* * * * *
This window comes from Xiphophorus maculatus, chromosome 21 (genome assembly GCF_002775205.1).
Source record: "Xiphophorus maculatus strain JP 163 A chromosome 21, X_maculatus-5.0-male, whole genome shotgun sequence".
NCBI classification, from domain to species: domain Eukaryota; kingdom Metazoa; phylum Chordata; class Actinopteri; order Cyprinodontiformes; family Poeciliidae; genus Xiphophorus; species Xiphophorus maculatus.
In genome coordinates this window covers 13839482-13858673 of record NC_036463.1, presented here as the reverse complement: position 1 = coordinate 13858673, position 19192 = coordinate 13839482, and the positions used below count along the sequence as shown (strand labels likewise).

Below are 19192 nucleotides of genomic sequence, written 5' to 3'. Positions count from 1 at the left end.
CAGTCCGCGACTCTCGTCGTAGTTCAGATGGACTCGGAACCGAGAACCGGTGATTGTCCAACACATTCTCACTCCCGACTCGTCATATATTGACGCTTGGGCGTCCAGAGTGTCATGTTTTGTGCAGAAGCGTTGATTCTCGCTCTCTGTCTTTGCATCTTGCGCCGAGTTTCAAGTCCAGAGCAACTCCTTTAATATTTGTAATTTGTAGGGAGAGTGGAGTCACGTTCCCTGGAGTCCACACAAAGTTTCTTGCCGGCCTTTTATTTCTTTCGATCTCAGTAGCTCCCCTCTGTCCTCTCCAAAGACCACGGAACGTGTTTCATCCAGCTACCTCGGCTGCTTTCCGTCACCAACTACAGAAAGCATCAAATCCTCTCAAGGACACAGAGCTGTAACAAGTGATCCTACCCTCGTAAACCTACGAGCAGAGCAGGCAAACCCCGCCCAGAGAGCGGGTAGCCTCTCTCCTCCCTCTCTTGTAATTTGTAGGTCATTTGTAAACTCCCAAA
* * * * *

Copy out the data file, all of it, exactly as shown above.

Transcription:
This window comes from Xiphophorus maculatus, chromosome 21 (genome assembly GCF_002775205.1).
Source record: "Xiphophorus maculatus strain JP 163 A chromosome 21, X_maculatus-5.0-male, whole genome shotgun sequence".
NCBI classification, from domain to species: domain Eukaryota; kingdom Metazoa; phylum Chordata; class Actinopteri; order Cyprinodontiformes; family Poeciliidae; genus Xiphophorus; species Xiphophorus maculatus.
In genome coordinates this window covers 13839482-13858673 of record NC_036463.1, presented here as the reverse complement: position 1 = coordinate 13858673, position 19192 = coordinate 13839482, and the positions used below count along the sequence as shown (strand labels likewise).

Below are 19192 nucleotides of genomic sequence, written 5' to 3'. Positions count from 1 at the left end.
CAGTCCGCGACTCTCGTCGTAGTTCAGATGGACTCGGAACCGAGAACCGGTGATTGTCCAACACATTCTCACTCCCGACTCGTCATATATTGACGCTTGGGCGTCCAGAGTGTCATGTTTTGTGCAGAAGCGTTGATTCTCGCTCTCTGTCTTTGCATCTTGCGCCGAGTTTCAAGTCCAGAGCAACTCCTTTAATATTTGTAATTTGTAGGGAGAGTGGAGTCACGTTCCCTGGAGTCCACACAAAGTTTCTTGCCGGCCTTTTATTTCTTTCGATCTCAGTAGCTCCCCTCTGTCCTCTCCAAAGACCACGGAACGTGTTTCATCCAGCTACCTCGGCTGCTTTCCGTCACCAACTACAGAAAGCATCAAATCCTCTCAAGGACACAGAGCTGTAACAAGTGATCCTACCCTCGTAAACCTACGAGCAGAGCAGGCAAACCCCGCCCAGAGAGCGGGTAGCCTCTCTCCTCCCTCTCTTGTAATTTGTAGGTCATTTGTAAACTCCCAAA